A single unemployed father who died from a tooth infection developed a brain infection because he couldn't afford to purchase antibiotic for treatment. He leaves behind a 6 year old daughter. He was the nephew of 70's star Bootsy Collins.
The 24 year old father, Kyle Willis, needed to have an infected wisdom tooth extracted. The normal treatment until infection in a tooth subsides is to take antibiotic and pain meds. He could only afford the pain medication. He then subsequently developed a brain infection and died. The young man was out of work and had no health insurance much like many people struggling in the States today. Willis didn't have enough money for antibiotic treatment, so he treated just the pain until his headaches became so severe and his face became swollen. Which is what many people in his situation would probably do or those that are too scared to go to a dentist. The tooth infection quickly spread to his brain and Willis died at the University Hospital in Cincinnati where he was transported after becoming violently combative and delirious.The infection had already spread to his brain.
The infection was able to spread to his brain through one of the few openings in the blood-brain barrier that normally protects the brain and spinal cord from infection elsewhere in the body. The roots of your teeth sit within inches of the brain and are not behind the blood-brain barrier. Therefore your brain is not protected from dental infections.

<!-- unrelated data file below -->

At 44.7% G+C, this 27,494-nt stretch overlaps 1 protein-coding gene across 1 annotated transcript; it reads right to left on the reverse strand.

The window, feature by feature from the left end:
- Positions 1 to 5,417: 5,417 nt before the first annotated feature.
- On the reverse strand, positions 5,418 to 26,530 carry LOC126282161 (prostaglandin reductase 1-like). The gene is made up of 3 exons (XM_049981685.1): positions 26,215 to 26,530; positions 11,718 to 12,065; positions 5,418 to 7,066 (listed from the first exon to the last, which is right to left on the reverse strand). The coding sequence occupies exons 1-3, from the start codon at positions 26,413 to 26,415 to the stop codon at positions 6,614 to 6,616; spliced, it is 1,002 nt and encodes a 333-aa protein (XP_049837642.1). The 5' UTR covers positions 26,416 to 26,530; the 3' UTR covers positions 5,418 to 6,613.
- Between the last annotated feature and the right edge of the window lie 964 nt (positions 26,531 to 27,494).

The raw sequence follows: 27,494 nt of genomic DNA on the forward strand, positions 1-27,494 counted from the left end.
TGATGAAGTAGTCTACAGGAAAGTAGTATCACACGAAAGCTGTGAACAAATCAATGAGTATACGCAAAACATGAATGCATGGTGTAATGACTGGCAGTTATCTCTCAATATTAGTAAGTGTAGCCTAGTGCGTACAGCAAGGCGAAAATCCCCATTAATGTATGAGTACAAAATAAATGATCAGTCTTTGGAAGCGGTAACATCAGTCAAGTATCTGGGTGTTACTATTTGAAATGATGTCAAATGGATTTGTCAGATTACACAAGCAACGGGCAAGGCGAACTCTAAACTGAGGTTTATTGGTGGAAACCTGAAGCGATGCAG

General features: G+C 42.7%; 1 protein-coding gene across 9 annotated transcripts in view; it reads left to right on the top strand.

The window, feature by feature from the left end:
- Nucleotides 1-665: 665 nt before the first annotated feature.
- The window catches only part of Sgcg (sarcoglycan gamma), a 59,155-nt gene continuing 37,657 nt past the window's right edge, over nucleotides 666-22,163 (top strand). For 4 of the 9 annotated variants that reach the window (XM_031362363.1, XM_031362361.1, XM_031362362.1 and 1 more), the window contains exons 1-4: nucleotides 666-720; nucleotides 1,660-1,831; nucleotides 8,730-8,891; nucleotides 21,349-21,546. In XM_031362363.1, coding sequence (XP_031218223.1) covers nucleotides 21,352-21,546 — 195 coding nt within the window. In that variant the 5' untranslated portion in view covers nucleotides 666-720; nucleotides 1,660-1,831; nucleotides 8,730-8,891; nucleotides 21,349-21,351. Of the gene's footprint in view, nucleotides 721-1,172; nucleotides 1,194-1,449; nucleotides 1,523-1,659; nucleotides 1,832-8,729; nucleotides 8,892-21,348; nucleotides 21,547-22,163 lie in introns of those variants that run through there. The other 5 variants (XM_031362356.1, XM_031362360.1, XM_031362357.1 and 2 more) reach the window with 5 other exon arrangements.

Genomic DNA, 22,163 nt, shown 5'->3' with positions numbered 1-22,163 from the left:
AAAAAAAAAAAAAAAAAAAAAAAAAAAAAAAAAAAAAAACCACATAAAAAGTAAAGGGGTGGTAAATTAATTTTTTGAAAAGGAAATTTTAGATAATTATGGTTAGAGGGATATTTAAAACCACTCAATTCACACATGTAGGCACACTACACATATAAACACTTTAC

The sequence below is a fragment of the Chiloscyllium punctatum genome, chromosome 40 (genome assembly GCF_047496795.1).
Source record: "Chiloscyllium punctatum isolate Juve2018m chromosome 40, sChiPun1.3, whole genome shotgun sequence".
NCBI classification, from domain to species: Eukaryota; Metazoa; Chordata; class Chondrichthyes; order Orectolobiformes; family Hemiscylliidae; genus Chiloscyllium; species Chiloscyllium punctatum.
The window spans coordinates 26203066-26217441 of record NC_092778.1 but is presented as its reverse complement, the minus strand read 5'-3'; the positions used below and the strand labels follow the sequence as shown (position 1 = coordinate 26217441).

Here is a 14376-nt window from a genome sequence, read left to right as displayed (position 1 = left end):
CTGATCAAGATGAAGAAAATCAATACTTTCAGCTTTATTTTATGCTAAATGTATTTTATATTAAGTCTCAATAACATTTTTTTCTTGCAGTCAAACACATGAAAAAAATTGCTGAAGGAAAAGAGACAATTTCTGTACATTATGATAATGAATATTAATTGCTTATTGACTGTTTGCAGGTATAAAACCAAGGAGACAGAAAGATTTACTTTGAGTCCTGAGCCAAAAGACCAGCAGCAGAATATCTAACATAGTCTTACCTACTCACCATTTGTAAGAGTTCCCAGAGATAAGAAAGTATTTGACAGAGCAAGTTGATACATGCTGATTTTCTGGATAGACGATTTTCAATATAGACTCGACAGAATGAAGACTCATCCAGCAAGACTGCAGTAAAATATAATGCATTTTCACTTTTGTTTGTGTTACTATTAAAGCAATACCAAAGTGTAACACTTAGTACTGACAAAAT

Treating the tooth infection with antibiotic would have cost $27.00. The pain medication cost $3.00, according to the family. To help with funeral expenses, the family is seeking donations. Monies will also be put into a college fund for Wilis’ six year old daughter. Donations can be sent to: Kyle Willis Memorial Fund 604 Ohio Pike Cincinnati, Ohio 45245-2141 or online at: www.bootsycollinsfoundation.org
Tooth infection and gum disease that claimed Kyle Willis’ life can also have other disastrous consequences that include heart disease, stroke, lung disease, lower birth weight and premature birth. While I was pregnant with my latest child, I actually had a tooth infection that was costly to take care of, but I still did it because of the danger that it would have caused both myself and my child. Luckily I had family to help pay for the costs. Of course, some people out there are not so lucky. This is why something needs to be done about costly health insurance. It's ridiculous that people have to choose between playing with the possibility of death or going broke!